retro bicycle mechanical brake calipers and lever

I spotted this while riding around Finalborgo, the medieval walled town that’s one of three boroughs in Finale Ligure, Italy, following Cannondale’s mountain bike team camp. Actually, this is one of many really cool bikes and hacks we spotted while ducking in and out of alleys, paths and streets, but the rest will pop up as Pics of the Day soon.

What makes this one worthy of its own post is the brakes. Before cables were cool, there were rods and pivots, and this one has them in abundance! Click through to see one serious set of linkages…

retro bicycle mechanical brake calipers and lever

The brake handles rotate through the handlebar and pull the first rod up. That rotates a lever and pulls another rod along the downtube.

retro bicycle mechanical brake calipers and lever

That one rotates a lever at the bottom bracket…

retro bicycle mechanical brake calipers and lever

…which pulls a rod connected to another lever at the top of the seat tube. That one pulls the brakes up and puts them in contact with the rim.

retro bicycle mechanical brake calipers and lever

The best part is that someone’s still riding this daily!


  1. Very cool. Nice to see it on the street, as a daily, instead of a museum or someone’s “personal collection” and never ridden. Great to see the mechanical-ness of that system. Thanks for the post!

  2. Why so much astonishment? It’s a kind of a common italian city bike till ’60, like hundred others… Do you want one? XD

  3. A guy that regularly comes into my bike shop tried to order tires for a bike very very similar to this one. His was a “Raleigh Tourister” model according to what was left of some of the paint. The rod brakes were really cool to play with and poke at… but their stopping power wasn’t anything but questionable. Sadly…. he wouldn’t part with it. My horde of bikes will be missing something like that for ever it seems.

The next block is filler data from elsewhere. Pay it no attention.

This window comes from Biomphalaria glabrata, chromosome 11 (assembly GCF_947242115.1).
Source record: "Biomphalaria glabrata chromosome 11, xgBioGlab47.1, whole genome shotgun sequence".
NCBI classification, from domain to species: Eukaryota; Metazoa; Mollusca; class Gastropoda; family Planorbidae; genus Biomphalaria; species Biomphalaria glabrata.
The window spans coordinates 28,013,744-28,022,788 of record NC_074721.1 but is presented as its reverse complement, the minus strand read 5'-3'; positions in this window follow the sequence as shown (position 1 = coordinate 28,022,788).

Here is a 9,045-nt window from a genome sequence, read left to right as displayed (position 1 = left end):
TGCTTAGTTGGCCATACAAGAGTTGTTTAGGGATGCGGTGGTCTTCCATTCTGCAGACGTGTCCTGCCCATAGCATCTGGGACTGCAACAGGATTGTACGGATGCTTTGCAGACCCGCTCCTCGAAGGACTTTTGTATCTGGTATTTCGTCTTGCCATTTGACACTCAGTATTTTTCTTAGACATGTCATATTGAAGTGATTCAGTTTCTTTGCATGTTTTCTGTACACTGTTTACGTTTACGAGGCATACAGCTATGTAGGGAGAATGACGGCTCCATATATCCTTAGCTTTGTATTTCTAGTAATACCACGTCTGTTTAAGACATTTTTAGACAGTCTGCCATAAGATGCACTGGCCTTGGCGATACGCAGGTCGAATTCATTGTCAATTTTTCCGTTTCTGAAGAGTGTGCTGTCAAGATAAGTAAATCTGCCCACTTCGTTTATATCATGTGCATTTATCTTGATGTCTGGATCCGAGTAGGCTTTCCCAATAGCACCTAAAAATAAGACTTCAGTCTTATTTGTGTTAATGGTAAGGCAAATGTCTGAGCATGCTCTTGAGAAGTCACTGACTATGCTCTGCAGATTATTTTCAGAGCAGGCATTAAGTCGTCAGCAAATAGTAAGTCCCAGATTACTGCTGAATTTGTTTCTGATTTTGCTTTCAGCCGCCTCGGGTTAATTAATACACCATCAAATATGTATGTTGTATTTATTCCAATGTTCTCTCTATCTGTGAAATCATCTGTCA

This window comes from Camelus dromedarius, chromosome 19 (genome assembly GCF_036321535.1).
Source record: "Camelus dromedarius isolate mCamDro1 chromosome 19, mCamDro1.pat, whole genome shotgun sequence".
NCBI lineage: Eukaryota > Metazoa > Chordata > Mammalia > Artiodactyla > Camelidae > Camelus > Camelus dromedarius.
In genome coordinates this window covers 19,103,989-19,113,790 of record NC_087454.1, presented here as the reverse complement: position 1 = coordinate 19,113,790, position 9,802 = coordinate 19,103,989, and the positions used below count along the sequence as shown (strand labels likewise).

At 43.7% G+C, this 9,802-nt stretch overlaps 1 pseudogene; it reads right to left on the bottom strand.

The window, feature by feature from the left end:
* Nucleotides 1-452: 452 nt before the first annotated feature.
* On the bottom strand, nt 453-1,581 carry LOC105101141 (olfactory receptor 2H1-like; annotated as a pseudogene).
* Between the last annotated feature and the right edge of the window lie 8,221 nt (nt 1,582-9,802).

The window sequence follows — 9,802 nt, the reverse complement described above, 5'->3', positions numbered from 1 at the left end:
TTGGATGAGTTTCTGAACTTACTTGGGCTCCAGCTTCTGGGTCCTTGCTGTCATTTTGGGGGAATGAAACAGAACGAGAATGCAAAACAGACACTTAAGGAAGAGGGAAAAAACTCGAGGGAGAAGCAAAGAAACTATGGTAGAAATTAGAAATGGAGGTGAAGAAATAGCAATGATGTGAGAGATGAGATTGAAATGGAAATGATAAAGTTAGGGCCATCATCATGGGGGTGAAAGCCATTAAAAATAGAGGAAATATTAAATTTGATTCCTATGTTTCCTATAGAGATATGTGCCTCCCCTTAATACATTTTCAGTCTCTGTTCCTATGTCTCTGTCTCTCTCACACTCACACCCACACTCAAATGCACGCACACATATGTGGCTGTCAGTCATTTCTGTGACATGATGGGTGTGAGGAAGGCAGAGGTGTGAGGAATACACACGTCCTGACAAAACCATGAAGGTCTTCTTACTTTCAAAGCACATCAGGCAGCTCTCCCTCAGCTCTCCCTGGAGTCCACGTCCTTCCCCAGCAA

4. you can dredge these kind of bikes out of the amsterdam / utrecht canals without any issue. they do have a rear rack tough. and a stand that pivots around the rear axle.

  5. FWIW, tires, tubes and brake pads for these bikes and Raleigh DL1 Tourist bikes are available at your local bike shop through the company I work for, J&B Importers.

  6. Not only has this style (“rod” brakes is the typical name) of brake been around seemingly forever, they are still manufactured brand new in India and probably China and other places as well.

  7. there is more of this style rod actuated stuff in the world than new fangled brakes. thats is for sure.

    get out a bit more.

  8. These are a dime-a dozen in Europe. I saw them everywhere when I studied in Denmark and Scandinavia. Still cool though, thanks for posting something different.

  9. A lot of parts to keep lubricated. Not sure why rod brakes persisted so long on city bikes. Cable brakes have been around forever: racing bikes and tourers have had them since the 20s. Rod brakes were never on race bikes, in fact: the stopping power is terrible.

  10. Hey, bikes of that breed are in good shape and still being manufactured in India. Even more, you can still see plenty of them on every street here in Argentina. Even more, I’ve seen them in Germany, Italy, France and Spain.

    Maybe the States are overpopulated with fixies, 27.5 and 29er bikes, but the rest of the world still runs these bikes nowadays on a daily basis… Google Eastman Products (the India-based company, not the broke one from Rochester, NY) and take a look at some classic bikes still being massively produced. And believe me, no Colnago, Pinarello, or Breezer in this world could claim they have seen as many miles go under their wheels as this particular model…

  11. like others have said these are still alive and well. They are manufactured by the thousands in India and China with a large portion being imported into Africa. The proper name for this style of brake is called “Phillips” style, although “rod” brakes is commonly used as well. When set up well they actually work pretty well. getting them set up right however requires a little more Captain Kirk than Mr. Spock.

  12. Flying Pigeons from China still have ’em.

    These guys are everywhere in Africa, too.

    But yeah, the brakes are really only to slow you down. If you’re going downhill, they aren’t going to stop you.

What do you think?